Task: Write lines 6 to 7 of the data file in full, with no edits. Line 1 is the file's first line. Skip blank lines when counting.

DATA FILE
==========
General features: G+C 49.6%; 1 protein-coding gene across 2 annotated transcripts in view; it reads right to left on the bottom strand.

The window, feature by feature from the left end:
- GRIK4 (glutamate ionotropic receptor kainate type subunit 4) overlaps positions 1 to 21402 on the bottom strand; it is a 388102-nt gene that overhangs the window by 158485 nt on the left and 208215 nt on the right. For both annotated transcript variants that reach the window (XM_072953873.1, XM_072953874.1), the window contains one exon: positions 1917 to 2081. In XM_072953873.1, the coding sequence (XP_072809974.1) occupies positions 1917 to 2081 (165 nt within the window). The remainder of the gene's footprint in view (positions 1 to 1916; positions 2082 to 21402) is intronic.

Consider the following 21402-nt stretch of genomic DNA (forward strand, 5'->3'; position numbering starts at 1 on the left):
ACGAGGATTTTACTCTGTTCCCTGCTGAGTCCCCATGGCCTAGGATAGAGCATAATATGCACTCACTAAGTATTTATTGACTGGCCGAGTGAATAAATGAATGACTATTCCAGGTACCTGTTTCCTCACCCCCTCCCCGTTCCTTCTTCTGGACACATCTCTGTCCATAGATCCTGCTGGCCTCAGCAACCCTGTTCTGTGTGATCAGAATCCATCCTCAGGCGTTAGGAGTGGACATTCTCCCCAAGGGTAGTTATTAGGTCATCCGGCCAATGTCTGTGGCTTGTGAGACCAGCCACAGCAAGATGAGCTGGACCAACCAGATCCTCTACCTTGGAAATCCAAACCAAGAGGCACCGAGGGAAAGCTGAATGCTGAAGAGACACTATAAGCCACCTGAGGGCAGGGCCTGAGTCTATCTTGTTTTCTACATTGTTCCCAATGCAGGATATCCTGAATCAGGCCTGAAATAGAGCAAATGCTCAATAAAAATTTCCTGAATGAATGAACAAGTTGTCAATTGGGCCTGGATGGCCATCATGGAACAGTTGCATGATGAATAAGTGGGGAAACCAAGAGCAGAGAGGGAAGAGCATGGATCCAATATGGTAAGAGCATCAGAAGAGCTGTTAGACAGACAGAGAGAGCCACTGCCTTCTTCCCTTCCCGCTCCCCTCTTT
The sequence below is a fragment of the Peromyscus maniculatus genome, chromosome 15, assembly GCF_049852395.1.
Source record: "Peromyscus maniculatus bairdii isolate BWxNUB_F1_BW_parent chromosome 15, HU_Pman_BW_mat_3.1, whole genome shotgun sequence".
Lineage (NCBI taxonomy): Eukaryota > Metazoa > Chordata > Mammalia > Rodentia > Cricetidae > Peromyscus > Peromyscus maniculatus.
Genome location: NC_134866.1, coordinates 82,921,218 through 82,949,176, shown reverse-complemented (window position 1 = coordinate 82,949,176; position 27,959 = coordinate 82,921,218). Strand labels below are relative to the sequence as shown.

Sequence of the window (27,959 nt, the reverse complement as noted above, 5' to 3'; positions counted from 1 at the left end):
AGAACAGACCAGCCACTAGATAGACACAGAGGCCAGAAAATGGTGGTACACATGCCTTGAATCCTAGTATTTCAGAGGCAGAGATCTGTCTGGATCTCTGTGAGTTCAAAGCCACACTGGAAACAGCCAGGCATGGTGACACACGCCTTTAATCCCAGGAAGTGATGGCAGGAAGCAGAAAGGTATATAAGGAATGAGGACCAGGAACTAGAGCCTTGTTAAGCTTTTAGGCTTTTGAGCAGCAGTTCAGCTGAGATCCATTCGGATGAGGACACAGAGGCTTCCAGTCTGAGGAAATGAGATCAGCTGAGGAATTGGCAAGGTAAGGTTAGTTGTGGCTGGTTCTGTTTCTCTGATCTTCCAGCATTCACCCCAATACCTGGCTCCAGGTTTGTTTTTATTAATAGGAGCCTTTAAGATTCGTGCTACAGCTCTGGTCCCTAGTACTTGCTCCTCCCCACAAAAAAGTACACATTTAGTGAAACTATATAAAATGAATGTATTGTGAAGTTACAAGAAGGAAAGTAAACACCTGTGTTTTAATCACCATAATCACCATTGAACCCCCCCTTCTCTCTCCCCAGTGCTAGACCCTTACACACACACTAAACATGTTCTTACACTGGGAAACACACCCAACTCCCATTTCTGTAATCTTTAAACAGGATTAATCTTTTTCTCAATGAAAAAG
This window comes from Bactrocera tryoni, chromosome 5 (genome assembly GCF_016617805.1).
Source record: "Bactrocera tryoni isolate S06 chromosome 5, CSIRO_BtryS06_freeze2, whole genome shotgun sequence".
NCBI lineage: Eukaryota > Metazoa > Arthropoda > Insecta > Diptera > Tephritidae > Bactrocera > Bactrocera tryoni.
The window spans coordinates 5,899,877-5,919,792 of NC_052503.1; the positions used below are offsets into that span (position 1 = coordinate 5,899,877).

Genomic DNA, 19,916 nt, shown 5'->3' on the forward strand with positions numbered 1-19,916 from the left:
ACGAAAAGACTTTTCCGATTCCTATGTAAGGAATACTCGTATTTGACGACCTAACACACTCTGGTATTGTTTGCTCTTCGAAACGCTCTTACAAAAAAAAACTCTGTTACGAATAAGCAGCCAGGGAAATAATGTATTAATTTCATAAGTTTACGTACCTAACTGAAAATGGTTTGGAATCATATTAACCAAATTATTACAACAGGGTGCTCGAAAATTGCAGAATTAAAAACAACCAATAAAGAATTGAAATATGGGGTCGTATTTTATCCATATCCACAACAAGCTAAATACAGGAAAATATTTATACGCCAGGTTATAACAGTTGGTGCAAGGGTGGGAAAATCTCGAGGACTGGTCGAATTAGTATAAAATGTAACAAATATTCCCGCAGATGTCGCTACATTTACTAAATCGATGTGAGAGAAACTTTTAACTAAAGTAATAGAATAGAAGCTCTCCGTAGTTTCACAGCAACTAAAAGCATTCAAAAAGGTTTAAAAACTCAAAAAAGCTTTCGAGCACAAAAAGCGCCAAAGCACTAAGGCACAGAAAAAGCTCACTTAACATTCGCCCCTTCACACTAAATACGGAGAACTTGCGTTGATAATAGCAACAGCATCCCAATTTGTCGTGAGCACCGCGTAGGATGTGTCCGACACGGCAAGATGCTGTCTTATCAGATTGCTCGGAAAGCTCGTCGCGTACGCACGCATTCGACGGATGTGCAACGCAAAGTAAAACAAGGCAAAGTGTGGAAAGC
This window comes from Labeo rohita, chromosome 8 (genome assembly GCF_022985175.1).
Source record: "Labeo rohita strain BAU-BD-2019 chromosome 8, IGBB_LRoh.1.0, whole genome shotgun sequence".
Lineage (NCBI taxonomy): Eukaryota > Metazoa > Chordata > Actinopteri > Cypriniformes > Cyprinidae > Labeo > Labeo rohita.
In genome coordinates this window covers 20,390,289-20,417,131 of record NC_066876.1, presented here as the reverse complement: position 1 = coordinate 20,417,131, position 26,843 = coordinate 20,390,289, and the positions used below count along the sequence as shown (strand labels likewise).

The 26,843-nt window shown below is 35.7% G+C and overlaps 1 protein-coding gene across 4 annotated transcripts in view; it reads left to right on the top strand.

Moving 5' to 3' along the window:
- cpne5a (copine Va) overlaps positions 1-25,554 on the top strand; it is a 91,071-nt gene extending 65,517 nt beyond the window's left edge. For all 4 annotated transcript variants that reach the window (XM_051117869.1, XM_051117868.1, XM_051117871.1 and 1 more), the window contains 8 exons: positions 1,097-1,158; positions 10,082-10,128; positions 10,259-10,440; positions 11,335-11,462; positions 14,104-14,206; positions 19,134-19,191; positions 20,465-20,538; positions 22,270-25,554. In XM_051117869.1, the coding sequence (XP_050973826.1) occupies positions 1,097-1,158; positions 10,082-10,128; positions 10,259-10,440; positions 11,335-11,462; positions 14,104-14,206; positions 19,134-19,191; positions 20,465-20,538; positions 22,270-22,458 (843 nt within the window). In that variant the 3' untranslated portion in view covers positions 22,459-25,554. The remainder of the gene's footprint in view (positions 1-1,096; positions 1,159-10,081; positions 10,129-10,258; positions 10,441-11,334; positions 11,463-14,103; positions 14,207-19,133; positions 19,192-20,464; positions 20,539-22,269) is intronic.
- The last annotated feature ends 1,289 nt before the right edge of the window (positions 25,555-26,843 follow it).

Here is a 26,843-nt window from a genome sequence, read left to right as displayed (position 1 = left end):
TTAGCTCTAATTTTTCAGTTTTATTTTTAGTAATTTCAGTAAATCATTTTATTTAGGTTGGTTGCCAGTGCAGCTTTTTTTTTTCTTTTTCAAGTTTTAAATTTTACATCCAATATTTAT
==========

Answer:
The sequence below is a fragment of the Peromyscus maniculatus genome, chromosome 15, assembly GCF_049852395.1.
Source record: "Peromyscus maniculatus bairdii isolate BWxNUB_F1_BW_parent chromosome 15, HU_Pman_BW_mat_3.1, whole genome shotgun sequence".